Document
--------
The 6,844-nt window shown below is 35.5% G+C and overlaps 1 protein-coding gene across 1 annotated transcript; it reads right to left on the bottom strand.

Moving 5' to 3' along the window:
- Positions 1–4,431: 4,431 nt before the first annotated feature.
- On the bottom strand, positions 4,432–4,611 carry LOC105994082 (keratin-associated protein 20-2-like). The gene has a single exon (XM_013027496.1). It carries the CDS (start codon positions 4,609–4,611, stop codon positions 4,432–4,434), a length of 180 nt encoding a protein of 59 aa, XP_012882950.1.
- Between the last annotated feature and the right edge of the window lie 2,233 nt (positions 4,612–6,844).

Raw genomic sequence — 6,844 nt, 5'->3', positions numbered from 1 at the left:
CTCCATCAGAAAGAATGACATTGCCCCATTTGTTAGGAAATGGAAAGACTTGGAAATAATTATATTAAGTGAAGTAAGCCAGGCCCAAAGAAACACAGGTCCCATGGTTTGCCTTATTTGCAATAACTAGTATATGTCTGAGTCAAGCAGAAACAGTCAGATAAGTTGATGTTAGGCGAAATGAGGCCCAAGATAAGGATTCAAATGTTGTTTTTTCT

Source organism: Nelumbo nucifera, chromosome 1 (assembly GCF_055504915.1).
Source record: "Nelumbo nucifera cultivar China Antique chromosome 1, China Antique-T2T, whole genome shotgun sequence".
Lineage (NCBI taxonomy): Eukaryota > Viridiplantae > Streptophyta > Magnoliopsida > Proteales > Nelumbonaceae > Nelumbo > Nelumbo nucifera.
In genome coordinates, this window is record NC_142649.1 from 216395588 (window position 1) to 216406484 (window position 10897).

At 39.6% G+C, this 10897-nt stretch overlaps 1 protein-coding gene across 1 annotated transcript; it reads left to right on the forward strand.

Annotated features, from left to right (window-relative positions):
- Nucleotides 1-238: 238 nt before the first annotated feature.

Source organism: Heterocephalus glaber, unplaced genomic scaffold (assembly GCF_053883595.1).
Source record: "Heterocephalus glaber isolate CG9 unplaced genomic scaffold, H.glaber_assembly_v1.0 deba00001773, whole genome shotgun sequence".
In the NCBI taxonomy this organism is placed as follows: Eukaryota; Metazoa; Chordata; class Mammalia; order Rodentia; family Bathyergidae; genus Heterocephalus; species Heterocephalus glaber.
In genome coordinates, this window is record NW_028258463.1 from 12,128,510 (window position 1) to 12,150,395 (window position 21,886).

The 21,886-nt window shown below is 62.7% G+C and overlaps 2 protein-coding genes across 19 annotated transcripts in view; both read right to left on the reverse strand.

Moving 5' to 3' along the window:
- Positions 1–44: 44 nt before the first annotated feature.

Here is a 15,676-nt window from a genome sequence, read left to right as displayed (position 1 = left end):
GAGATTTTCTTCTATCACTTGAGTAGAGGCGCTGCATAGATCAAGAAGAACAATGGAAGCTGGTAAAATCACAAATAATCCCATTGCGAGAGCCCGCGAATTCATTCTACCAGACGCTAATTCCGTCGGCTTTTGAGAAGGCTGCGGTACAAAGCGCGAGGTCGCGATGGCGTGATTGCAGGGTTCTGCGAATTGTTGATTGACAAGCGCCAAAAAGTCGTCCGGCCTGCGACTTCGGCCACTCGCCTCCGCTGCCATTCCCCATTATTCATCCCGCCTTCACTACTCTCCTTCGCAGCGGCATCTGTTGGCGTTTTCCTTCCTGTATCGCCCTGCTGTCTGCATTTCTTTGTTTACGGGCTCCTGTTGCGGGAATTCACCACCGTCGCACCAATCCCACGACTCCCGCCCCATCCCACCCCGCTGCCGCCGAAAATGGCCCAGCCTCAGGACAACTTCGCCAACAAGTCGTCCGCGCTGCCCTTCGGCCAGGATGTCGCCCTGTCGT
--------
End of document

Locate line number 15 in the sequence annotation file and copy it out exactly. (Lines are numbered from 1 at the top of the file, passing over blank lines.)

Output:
Source organism: Heterocephalus glaber, unplaced genomic scaffold (assembly GCF_053883595.1).